Tonight I was able to successfully pick all four feet in his stall while he was loose - I didn't have to do a number of steps with clicker to do this, but was just able to proceed immediately to the last step of full hoof-picking, followed by a click and treat after each foot.  I was pretty pleased by this - it's only been one day of work and I think he's already getting what I want.

I've ordered a supplement called MMX from HorseTech - it's primarily magnesium oxide with some tryptophan and also some B vitamins - this should improve his calmness.  Dawn is on a custom magnesium/chromium/selenium supplement that has somewhat the same effect as well as helping her insulin resistance.

And with a little cooperation from the weather, I might get a Pie ride tomorrow . . .

Friday, March 25, 2011

A Good Roll, Goat Attack and Worming

I turned Drifter out in the arena to stretch his legs this afternoon.  He moseyed around a bit, then decided the damp sand was just right for some good rolling:










And then, he saw the goat . . . .  much running around ensued:






I had a fecal test done on Pie and Drifter, and Pie came back negative - he was negative in the fall - and Drifter came back as a low shedder with some strongyles.  I wormed him with Equimax at our vet's recommendation - it's one version of an ivermectin plus praziquantel dewormer - and we'll do another fecal in three weeks as well as making sure his paddock is thoroughly cleaned every day so he doesn't reinfect himself.  For more details on what we're up to with our deworming program, check out this post.   Until we do the next fecal, he'll stay separate from the other horses - since both Dawn and Pie were negative, it's a pretty good assumption that all of our horses are negative.  I also e-mailed Drifter's former owner so she could deworm her small herd, as it's likely they're infected too.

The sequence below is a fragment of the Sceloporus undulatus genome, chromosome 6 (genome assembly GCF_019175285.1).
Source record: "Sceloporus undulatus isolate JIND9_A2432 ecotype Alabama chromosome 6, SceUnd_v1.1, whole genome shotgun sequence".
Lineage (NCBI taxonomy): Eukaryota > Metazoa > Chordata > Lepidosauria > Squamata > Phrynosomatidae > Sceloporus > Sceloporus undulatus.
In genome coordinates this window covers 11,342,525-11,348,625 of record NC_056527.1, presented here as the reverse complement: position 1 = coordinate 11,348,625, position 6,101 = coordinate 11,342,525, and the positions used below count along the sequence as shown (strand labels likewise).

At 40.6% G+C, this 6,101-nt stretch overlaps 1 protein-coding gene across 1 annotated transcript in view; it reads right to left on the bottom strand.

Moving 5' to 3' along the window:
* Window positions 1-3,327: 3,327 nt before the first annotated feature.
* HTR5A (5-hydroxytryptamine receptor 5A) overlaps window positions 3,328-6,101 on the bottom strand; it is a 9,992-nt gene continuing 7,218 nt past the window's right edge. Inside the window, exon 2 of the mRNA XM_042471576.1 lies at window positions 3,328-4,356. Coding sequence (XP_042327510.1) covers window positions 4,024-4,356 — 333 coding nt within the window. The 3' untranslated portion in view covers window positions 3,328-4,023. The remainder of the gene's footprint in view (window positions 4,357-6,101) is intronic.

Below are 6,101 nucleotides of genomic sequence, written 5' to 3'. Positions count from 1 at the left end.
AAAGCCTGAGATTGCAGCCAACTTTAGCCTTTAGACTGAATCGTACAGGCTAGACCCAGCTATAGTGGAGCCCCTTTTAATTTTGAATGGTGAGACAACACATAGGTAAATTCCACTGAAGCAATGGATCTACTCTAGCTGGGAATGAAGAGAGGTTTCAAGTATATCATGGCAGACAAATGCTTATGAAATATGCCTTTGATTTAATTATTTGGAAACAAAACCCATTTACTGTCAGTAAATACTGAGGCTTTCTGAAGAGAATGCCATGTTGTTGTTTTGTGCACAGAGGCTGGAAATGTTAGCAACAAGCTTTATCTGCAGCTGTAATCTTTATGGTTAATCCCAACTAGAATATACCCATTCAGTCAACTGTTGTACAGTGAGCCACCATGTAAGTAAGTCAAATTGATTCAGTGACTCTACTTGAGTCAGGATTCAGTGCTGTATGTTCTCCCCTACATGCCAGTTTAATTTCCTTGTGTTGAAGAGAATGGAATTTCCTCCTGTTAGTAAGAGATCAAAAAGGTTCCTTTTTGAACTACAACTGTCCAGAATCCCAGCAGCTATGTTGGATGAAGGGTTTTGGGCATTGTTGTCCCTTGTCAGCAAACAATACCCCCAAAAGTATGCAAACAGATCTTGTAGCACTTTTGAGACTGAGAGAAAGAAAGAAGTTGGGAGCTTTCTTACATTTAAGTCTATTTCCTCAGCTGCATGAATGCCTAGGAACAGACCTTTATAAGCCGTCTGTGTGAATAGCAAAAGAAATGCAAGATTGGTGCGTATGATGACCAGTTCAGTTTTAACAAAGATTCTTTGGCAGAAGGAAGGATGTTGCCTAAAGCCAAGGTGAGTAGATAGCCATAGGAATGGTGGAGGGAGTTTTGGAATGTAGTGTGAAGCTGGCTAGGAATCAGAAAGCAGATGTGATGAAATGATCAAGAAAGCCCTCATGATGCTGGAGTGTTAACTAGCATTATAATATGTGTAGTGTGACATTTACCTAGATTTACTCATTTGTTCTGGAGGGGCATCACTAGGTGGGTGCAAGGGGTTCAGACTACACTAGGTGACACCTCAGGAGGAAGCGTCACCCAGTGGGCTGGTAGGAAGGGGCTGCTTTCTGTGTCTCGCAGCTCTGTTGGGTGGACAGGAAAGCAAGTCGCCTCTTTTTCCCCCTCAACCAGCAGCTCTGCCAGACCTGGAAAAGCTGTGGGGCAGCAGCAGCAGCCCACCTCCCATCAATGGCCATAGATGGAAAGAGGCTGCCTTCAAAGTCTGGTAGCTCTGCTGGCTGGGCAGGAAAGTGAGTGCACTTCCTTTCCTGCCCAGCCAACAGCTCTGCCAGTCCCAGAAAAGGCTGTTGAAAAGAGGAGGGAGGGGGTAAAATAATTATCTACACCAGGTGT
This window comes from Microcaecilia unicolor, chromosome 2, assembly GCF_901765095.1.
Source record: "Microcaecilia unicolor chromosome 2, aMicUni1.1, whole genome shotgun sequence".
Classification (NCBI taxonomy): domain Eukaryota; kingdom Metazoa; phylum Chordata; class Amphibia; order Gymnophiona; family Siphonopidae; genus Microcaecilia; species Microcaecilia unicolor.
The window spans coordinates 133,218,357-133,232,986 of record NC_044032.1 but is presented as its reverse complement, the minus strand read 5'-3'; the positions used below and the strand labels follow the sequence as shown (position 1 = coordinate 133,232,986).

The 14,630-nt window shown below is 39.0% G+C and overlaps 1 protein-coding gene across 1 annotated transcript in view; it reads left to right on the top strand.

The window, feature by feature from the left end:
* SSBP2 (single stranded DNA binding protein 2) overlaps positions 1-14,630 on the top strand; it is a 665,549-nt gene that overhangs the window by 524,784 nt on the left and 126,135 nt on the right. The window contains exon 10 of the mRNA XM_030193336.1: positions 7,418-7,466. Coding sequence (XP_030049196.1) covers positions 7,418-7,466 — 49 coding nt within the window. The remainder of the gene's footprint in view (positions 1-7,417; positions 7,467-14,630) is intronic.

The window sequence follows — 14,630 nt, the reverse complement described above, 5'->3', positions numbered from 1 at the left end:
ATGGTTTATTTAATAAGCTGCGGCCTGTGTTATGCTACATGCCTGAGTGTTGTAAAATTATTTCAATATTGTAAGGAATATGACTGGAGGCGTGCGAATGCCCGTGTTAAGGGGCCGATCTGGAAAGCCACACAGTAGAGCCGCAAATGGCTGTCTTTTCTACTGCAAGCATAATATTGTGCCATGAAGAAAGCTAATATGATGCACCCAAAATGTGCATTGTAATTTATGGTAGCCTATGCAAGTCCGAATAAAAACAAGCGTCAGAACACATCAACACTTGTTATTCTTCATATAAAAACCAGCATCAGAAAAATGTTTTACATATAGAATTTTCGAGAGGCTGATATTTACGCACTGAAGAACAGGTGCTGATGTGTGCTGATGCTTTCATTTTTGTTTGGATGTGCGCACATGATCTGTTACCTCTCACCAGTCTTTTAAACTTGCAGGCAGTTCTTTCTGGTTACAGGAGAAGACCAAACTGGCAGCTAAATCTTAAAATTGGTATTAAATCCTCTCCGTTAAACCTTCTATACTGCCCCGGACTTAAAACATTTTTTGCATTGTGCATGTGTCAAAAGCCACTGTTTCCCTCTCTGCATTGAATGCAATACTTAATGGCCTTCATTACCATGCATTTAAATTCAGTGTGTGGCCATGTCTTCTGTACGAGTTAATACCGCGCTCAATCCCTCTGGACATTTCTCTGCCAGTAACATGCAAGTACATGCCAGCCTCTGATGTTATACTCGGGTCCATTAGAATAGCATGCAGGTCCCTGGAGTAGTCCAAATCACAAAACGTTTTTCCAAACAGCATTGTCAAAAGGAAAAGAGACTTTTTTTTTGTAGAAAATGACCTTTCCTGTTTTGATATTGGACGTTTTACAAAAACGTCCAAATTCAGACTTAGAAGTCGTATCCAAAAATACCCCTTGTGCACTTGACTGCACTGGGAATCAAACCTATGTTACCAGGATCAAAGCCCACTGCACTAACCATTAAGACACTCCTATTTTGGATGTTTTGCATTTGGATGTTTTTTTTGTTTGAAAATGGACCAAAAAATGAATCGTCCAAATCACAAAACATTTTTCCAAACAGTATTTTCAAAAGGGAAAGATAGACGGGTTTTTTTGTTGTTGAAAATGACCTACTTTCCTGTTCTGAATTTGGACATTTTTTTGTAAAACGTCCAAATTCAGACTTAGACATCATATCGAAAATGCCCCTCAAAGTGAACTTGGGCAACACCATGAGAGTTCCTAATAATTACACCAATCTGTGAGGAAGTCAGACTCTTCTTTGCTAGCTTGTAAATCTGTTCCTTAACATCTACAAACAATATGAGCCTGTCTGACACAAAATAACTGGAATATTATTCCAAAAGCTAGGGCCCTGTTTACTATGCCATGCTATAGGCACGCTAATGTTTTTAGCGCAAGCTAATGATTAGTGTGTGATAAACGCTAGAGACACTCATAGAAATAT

It's increasingly clear that I need to take things very slowly with Drifter.  I need to ask him to work, but do so in a way that gives him the opportunity to be successful and doesn't result in too much tussling.  After a week, he's still pretty nervous and reactive and leading him isn't easy - I'm having to get big too often to keep him from mowing me down, which means I'm pushing his limits too much, too early.  I need to dial things down a bit, and if that means all we do for a week is stand around in the parking lot right next to the barn door, that's what we need to do.  I need to let go of expectations and just move as slowly as he needs me to go.  This may result in faster progress in the long run.  I'm also going to consider putting him on some magnesium oxide as a supplement - this often helps nervous horses - if he were getting grain, which he isn't, I'd consider B-1 as a supplement.

"Let Me Help You With That"

Drifter and I did some reasonably successful foot training last night using clicker and treats.  With each foot, I would reward progress with a click and treat - first just taking weight on the leg, then holding it up for a moment, then longer, then longer still, then picking part of it and then picking the rest.  Lots of verbal praise too.  He got the idea pretty quickly and I was even able to successfully do both backs without any attempts at cow-kicking.  I was also able to do it while he was loose in the stall - good Drifter!